“Unless I’m crying or bleeding, you don’t need to apologize.”
I found myself uttering this odd phrase the other day during Kenpo class when I was practicing techniques with a girl who was about 12 years old (and taller than me). Our dojo in Granada Hills is still small when it comes to adults, and often teens and adults practice together. It works out well: the adults challenge themselves to keep up with the teens physically, and the teens are challenged to behave more maturely.
After my young partner had said “I’m sorry” for the tenth time or so, I finally told her stop apologizing. The training philosophy at our school involves making contact with strikes and kicks while doing techniques, but withholding power—the thinking being that you can always add power, but targeting is difficult under duress. (I have been at other dojos where the philosophy was the exact opposite: full power but deliberately miss your target, because power is hard to develop, but targeting is easy. Go figure.)
At any rate, sometimes you hit harder than you intended, sometimes you hit a target you didn’t aim for—hence you some days come away with a few lumps and bumps, and some days you give a few bumps and lumps. This is to be expected, and unless someone has done something truly egregious (that back elbow right on the spine last month might count as egregious), constant apologies are not only unnecessary, they are detrimental to progress. Unfortunately, most young girls and even grown women have a lower threshold for what requires an apology than their male counterparts. We try to soften the requests we make of others, to be polite, to appear non-threatening, because we’ve learned that we don’t particularly like it when we are labelled rude, bitchy, or aggressive. We apologize when we disagree, when we have a question, when our job requires we interrupt our colleagues to give them timely information, when we ask for help (“Sorry, can you pass that piece of paper to me, I can’t reach”). This constant need to make sure the feelings of others aren’t ruffled if we do some daily thing we have every right to do—to apologize for existing—subconsciously puts us in a subservient position. This habitual submissiveness is not only a hindrance to improvement in our Martial Arts training, but in an actual physical confrontation, it can be life threatening.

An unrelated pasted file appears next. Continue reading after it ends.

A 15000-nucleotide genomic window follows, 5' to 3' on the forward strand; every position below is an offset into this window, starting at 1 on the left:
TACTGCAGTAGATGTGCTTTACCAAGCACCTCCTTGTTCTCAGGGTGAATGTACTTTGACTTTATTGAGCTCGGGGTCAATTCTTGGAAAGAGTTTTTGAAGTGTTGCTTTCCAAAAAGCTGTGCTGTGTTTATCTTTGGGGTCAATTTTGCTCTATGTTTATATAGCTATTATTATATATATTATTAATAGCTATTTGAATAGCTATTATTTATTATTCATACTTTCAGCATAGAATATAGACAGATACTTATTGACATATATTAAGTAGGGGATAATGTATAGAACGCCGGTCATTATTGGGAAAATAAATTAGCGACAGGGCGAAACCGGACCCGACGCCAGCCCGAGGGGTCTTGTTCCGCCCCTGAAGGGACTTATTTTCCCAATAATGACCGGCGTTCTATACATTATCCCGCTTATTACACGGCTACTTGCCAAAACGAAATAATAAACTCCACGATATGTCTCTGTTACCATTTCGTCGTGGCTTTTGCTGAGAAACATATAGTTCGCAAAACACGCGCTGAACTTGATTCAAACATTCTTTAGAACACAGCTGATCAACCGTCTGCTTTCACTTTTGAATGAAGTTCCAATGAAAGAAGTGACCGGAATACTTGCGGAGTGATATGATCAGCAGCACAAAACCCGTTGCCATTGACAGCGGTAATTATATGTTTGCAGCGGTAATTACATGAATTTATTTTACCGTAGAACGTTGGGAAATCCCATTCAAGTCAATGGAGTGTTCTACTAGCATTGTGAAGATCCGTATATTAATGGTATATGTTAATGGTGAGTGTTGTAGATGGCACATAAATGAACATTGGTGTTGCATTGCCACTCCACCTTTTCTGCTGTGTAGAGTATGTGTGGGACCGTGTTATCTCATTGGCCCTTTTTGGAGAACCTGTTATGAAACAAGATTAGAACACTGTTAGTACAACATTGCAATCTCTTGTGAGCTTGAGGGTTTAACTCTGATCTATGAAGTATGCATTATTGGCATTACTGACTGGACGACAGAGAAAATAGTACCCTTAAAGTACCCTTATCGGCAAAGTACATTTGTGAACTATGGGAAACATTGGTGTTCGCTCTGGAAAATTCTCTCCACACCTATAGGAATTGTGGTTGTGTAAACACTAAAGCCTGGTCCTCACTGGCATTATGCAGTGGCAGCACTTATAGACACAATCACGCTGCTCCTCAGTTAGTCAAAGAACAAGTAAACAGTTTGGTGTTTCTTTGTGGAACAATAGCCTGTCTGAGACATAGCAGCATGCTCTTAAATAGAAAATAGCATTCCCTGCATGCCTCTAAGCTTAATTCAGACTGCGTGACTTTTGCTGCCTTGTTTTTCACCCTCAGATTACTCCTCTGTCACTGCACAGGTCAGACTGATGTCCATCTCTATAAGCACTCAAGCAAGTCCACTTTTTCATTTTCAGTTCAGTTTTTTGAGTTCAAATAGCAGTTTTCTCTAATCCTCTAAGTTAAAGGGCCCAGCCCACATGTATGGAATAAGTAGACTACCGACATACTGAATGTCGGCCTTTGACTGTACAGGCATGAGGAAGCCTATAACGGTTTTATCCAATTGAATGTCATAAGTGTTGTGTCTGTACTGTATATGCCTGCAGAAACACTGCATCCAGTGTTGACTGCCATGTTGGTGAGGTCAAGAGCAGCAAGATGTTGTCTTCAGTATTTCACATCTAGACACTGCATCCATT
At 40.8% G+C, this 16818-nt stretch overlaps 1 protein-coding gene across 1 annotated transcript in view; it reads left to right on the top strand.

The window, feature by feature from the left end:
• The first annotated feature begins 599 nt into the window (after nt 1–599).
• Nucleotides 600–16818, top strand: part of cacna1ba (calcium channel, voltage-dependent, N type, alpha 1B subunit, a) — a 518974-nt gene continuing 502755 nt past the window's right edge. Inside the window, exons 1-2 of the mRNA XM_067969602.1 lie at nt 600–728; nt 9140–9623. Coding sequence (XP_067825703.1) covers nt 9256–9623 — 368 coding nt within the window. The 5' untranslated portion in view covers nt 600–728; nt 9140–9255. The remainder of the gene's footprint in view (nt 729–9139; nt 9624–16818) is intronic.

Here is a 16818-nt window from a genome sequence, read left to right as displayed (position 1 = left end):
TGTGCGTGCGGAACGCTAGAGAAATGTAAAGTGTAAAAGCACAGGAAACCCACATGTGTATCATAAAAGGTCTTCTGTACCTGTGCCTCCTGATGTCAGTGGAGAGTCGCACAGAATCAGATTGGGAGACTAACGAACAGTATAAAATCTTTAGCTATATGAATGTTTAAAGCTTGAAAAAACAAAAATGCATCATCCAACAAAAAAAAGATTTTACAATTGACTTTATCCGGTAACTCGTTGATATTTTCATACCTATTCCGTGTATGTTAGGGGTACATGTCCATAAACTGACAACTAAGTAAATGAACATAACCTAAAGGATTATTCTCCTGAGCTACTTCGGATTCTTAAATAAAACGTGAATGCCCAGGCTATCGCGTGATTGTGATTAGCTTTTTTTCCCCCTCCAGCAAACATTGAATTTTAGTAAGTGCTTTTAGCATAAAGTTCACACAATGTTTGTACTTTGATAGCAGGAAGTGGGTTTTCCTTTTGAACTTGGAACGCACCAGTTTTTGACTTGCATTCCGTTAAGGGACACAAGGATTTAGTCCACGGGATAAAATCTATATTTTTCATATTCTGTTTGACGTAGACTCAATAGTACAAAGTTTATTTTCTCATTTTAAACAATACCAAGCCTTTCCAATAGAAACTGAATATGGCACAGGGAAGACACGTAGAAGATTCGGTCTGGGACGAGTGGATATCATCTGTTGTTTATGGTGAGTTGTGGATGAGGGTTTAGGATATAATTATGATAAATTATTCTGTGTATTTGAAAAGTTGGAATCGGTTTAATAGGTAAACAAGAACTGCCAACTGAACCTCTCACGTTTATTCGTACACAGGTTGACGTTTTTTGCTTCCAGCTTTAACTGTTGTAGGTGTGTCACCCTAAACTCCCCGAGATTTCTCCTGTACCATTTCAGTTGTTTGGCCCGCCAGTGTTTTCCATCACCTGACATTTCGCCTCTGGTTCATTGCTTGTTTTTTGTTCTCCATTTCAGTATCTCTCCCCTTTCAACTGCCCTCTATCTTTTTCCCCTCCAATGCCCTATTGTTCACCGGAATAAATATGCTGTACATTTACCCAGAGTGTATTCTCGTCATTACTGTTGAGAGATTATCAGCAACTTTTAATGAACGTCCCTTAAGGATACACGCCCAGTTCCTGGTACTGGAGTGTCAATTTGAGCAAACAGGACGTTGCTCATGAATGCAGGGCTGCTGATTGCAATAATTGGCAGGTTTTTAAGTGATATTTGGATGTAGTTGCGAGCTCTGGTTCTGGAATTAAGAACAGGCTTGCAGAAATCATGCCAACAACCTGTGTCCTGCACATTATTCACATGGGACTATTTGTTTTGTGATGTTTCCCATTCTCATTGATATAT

Once of my favorite moments in watching a young martial artist develop is when they finally find their kiai. A “kiai” is the loud shout martial artists make when executing a strike or receiving a blow. I’ve seen several ways to translate it, but it basically means “Spirited Yell.” There are several practical purposes to a kiai: it regulates your breathing in such a way that your strikes are more powerful and tightens your stomach so when you receive a blow you are less likely to be injured; it can startle or frighten your opponent; and it can call attention to your confrontation so others can help you. Most beginners, children and adults, are timid with their kiai initially. Fear of embarrassment generally keeps them from belting out a solid yell. Then slowly, after enough nudging from their instructor, they start delivering a perfunctory kiai—not really impressive, but enough to keep the teacher off their back. Then one day, they get it, they embrace the kiai. No more the dutiful half-hearted shout, but a full, powerful gut-wrenching yell comes out of them. This is a turning point. Their skills are always different—better—after this. They have found their kiai.
It has been my observation that ‘finding their kiai’ can sometimes take longer for young girls, especially those who have been taught to be apologetic about being loud. These same girls struggle with sparring in particular, because sparring requires a kind of aggressiveness they have not yet embraced. When they find their kiai, they are entirely transformed—because it’s not just about the shouting. I can’t speak for others, but for me, the kiai is an unapologetic affirmation of my right to exist, unmolested; to take up physical, emotional, and intellectual space in the world; and to use my voice in any way—loud or soft—I deem fit. It lies outside the realm of apology; it is a repeated mantra of power. It makes the strikes I give stronger, it fortifies my body to allow me to survive attacks. Sparring is still a challenge for me, but I like to think of sparring as claiming not only my own space, but taking yours, because by claiming more space, I not only protect myself, I force you to respect my physical presence. I exist, I claim space, I kiai.
And I’m not apologizing.
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